OTTAWA, Nov. 8 (Xinhua) -- Canada's exports to China
surged by 43 percent in the first part of 2007, pushing China into a tie with
Japan as the country's third-largest export market, national agency Statistics
Canada said Thursday.
Canada's exports to China nearly doubled to 8 billion
Canadian dollars (8.8 billion U.S. dollars) in 2006 from 4 billion Canadian
dollars (4.4 billion U.S. dollars) in 2002. In the first seven months of 2007,
they soared 43 percent over the same period one year ago, the largest gain by
any of the G-7 countries, the report said.
Although Canada still imports far more from China
than it exports, 21.7 billion Canadian dollars (23.9 billion U.S. dollars)as of
July, 2007 compared to 5.5 billion Canadian dollars (6.1 billion U.S. dollars),
export growth has outpaced imports by a wide margin this year, said the report.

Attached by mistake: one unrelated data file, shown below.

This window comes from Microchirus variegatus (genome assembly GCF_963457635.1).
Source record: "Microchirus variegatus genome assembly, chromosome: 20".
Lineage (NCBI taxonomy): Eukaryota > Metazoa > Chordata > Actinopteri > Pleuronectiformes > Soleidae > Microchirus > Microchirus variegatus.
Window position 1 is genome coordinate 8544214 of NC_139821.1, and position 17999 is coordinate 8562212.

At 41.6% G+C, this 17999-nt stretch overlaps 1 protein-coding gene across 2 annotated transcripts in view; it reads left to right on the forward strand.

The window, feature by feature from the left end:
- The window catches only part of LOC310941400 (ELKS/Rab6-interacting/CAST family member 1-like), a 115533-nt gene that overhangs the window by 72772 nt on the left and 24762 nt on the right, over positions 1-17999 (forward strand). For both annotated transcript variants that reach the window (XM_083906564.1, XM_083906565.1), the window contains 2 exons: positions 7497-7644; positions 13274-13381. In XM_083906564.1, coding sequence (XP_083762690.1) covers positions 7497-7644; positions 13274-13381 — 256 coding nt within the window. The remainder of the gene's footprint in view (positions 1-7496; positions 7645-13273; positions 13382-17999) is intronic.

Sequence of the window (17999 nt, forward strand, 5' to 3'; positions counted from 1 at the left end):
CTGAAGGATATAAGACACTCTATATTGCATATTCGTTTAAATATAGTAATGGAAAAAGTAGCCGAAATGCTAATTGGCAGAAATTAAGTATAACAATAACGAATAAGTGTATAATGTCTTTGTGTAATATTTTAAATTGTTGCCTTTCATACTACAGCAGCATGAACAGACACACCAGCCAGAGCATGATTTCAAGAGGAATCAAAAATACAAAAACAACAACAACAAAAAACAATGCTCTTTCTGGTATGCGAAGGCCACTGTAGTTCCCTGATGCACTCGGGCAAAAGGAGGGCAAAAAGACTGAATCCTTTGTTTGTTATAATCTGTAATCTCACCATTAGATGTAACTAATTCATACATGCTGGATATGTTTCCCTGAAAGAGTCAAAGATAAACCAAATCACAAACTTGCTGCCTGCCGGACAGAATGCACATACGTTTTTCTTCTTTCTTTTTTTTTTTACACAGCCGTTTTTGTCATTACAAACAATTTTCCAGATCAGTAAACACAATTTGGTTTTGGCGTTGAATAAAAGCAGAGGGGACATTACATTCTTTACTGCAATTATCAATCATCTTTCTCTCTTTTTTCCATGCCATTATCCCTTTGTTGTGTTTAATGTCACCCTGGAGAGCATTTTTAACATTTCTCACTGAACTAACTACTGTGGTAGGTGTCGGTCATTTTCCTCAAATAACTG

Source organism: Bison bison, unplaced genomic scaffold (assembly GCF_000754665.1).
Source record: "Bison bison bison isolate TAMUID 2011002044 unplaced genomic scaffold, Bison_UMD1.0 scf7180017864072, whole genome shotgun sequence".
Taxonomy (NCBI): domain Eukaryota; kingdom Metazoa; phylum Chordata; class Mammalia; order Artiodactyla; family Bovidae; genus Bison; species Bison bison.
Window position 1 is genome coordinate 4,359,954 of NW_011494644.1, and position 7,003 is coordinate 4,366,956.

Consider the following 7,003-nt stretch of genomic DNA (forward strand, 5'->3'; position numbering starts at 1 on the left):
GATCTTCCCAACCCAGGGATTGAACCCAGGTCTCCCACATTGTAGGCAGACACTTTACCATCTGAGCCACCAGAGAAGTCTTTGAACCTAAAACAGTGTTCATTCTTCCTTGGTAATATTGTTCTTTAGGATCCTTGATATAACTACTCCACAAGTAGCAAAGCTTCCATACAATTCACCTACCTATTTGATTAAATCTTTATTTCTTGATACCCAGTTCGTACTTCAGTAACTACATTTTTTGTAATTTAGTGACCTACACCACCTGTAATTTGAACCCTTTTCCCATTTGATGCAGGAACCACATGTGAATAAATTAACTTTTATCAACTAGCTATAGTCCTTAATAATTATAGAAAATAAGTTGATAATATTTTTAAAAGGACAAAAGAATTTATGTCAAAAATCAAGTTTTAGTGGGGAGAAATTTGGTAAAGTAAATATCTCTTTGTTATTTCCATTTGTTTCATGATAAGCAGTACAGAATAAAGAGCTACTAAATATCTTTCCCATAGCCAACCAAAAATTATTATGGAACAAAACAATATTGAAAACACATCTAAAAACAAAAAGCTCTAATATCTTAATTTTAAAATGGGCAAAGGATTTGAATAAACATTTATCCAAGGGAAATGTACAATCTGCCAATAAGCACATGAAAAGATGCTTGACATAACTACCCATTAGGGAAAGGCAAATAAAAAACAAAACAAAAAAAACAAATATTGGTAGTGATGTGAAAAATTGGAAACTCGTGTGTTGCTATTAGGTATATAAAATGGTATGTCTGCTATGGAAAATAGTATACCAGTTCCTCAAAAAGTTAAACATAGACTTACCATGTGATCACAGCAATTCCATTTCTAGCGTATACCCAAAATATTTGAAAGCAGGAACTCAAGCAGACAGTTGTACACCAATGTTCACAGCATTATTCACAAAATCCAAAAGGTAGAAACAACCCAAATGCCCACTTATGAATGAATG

China is expanding its manufacturing base and
undertaking massive infrastructure projects in recent years, which helped pushup
the country's demand for Canada's metals, potash, canola and industrial goods in
recent years, said the report.
The report noticed that Canadian trade has
diversified in recent years, with now 24 percent of Canadian exports headed for
non-U.S. countries, up from 16 percent five years ago.
Canada's sources of imports also have shifted, with a
record-high 35 percent coming from countries other than the United States in
2007, up from 25 percent in 2002. More than half of that increase is
attributable to China.
Meanwhile, China is now Canada's second largest
consumer of crude oil. Canadian crude oil shipments to China topped 150 million
Canadian dollars (165 million U.S. dollars) in the first seven months of 2007.
Canada's second-largest export market is the European